Grassroots Group Grows School Library Support in Washington State

February 11, 2008

More than 100 people gathered in the rain at the state capitol steps in Olympia, Washington, February 1 to rally for school libraries (above), despite cold winds and a storm in the eastern half of the state that prevented many from attending, and which later caused Governor Christine Gregoire to declare a state of emergency for 15 counties. The rally and an all-day summit were the culmination of the work of a group of concerned Spokane mothers.

The effort began last spring when Lisa Layera Brunkan, Denette Hill, and Susan McBurney, troubled at the cuts to school library media programs in Washington and determined to strengthen them statewide, began a grassroots movement to combat the Spokane school board’s decision to close part of a $10.8-million deficit by halving the hours of the 10 full-time, K-8 teacher librarians still employed by Washington’s second-largest district. Naming themselves the Washington Coalition for School Libraries and Information Technology, the moms partnered with the Washington Library Media Association, Washington Library Association, and other key groups, and established—a website that has attracted the attention of school library boosters in several other states.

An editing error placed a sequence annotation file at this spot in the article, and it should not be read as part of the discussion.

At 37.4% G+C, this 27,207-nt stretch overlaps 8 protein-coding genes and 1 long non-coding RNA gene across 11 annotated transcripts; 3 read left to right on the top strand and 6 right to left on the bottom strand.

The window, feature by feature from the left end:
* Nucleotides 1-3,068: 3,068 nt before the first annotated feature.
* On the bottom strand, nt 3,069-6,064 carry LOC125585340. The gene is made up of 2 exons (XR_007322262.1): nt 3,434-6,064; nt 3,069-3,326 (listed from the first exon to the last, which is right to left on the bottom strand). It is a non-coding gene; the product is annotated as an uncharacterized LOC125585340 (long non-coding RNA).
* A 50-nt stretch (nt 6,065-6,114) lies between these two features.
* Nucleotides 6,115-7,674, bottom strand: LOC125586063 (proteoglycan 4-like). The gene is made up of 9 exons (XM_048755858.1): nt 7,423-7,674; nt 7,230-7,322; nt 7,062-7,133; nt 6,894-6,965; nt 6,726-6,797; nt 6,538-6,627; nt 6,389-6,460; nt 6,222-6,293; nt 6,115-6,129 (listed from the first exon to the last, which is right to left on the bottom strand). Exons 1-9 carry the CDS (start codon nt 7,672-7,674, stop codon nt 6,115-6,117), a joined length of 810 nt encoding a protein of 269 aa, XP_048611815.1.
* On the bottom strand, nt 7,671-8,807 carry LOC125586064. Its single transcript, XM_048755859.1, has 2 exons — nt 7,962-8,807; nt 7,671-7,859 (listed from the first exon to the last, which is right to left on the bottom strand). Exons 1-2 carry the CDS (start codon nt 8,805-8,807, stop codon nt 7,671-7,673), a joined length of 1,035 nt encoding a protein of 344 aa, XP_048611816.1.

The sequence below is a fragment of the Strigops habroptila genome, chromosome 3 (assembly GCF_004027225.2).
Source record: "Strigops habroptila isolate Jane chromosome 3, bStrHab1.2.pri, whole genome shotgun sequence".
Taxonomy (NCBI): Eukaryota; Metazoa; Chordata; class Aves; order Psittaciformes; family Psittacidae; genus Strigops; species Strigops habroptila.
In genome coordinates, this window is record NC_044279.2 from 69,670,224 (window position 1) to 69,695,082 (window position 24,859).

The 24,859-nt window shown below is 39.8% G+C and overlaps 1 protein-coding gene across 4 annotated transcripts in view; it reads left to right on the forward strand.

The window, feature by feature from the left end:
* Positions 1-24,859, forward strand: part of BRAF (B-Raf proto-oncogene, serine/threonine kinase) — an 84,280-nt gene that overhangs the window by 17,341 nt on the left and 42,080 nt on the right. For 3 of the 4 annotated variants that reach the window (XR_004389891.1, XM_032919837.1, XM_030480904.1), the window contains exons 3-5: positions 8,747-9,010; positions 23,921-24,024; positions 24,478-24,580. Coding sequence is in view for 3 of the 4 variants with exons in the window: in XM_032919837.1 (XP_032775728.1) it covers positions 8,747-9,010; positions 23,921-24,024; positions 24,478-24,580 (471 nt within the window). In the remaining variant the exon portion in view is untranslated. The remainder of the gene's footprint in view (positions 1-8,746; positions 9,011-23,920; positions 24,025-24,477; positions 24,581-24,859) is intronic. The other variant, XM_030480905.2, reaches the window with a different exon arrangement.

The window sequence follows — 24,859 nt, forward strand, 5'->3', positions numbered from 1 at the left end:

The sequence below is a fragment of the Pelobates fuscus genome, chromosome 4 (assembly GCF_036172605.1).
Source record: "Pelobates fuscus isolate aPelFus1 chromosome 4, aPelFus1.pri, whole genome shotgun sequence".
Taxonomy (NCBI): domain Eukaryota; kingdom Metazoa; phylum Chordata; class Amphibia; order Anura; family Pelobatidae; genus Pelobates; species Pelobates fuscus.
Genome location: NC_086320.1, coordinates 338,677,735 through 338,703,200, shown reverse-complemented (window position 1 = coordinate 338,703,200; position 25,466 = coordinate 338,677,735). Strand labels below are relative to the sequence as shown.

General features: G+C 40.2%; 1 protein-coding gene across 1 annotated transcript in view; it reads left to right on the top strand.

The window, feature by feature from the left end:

The inclement weather at the rally may have ultimately resulted in the “perfect storm” of events, forcing the cancellation of many committee meetings and enabling state house representatives to call to the floor a bill that would give school districts extra discretionary funds that they could spend on hiring more teacher-librarians and counselors. Introduced January 17 by state Rep. Don Barlow (D-Spokane), HB 2773 was sent to the Appropriations Committee February 5.

The all-day summit comprised approximately 60 members of the Washington school library media community, and featured speakers such as educator Jamie McKenzie; researcher Gary Hartzell; Michael Eisenberg, founding dean of the University of Washington School of Information; Washington State Librarian Jan Walsh; American Library Association President Loriene Roy; and Sara Kelly Johns, president of ALA’s American Association of School Librarians.